Women and children suffer disproportionately in armed-conflicts. Since 2011, the protracted Syrian crisis has fragmented the pre-existing healthcare system. Despite the massive health needs of women and children, the delivery of key reproductive, maternal, newborn, child and adolescent health and nutrition (RMNCAH&N) interventions, and its underlying factors are not well-understood in Syria. Our objective was to document intervention coverage indicators and their implementation challenges inside Syria during conflict.
We conducted 1) a desk review to extract RMNCAH&N intervention coverage indicators inside Syria during the conflict; and 2) qualitative interviews with decision makers and health program implementers to explore reasons behind provision/non-provision of RMNCAH&N interventions, and the rationale informing decisions, priorities, collaborations and implementation. We attempt to validate findings by triangulating data from both sources.
Key findings showed that humanitarian organisations operating in Syria adopted a complex multi-hub structure, and some resorted to remote management to improve accessibility to certain geographic areas. The emergency response prioritised trauma care and infectious disease control. Yet, with time, humanitarian organisations successfully advocated for prioritising maternal and child health and nutrition interventions given evident needs. The volatile security context had implications on populations’ healthcare seeking behaviors, such as women reportedly preferring home births, or requesting Caesarean-sections to reduce insecurity risks. Additional findings were glaring data gaps and geographic variations in the availability of data on RMNCAH&N indicators. Adaptations of the humanitarian response included task-shifting to overcome shortage in skilled healthcare workers following their exodus, outreach activities to enhance access to RMNCAH&N services, and operating in ‘underground’ facilities to avoid risk of attacks.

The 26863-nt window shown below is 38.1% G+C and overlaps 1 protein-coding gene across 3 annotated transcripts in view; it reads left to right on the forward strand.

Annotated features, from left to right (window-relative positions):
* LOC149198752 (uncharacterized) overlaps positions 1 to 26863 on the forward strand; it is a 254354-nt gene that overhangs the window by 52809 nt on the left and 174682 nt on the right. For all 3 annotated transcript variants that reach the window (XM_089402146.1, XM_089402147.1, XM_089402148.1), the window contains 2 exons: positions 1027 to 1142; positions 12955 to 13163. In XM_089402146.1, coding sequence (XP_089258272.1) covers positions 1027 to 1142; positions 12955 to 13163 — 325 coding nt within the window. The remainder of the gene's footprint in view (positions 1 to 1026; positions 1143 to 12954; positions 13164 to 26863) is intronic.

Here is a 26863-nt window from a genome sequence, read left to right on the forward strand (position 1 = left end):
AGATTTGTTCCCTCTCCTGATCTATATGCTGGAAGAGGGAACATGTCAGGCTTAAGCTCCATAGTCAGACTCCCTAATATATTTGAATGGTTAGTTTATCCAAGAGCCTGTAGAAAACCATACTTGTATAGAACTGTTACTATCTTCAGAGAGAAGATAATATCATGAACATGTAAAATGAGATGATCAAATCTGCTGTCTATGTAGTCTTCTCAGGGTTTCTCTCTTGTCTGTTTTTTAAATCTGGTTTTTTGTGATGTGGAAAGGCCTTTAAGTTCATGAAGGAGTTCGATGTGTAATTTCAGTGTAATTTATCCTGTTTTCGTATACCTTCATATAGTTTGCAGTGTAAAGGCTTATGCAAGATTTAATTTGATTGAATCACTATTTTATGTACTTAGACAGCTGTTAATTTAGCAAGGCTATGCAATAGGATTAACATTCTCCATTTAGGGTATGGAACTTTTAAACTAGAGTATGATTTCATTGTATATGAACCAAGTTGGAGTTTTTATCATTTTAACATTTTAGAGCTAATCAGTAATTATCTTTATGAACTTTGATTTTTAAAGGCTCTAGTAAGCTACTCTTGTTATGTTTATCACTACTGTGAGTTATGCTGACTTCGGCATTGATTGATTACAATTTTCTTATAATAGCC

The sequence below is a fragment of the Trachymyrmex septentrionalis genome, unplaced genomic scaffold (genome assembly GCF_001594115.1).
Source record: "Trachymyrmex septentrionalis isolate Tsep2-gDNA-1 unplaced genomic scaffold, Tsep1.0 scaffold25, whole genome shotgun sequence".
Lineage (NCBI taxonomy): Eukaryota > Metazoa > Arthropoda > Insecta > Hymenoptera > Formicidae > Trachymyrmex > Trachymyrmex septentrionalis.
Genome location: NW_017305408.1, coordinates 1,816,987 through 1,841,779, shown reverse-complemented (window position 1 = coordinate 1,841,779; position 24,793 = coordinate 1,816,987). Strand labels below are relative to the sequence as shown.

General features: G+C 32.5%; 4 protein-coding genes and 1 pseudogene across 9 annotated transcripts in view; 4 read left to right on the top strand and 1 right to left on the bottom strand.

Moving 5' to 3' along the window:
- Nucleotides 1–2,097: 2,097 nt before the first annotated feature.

The case of Syria provides a unique perspective on creative ways of managing the humanitarian response and delivering RMNCAH&N interventions, mainly in the multi-hub structure and use of remote management, despite encountered challenges. The scarcity of RMNCAH&N data is a tremendous challenge for both researchers and implementing agencies, as it limits accountability and monitoring, thus hindering the evaluation of delivered interventions.
- Reproductive health
- Maternal health
- Child health
- Health interventions
- Armed conflict
- Humanitarian crises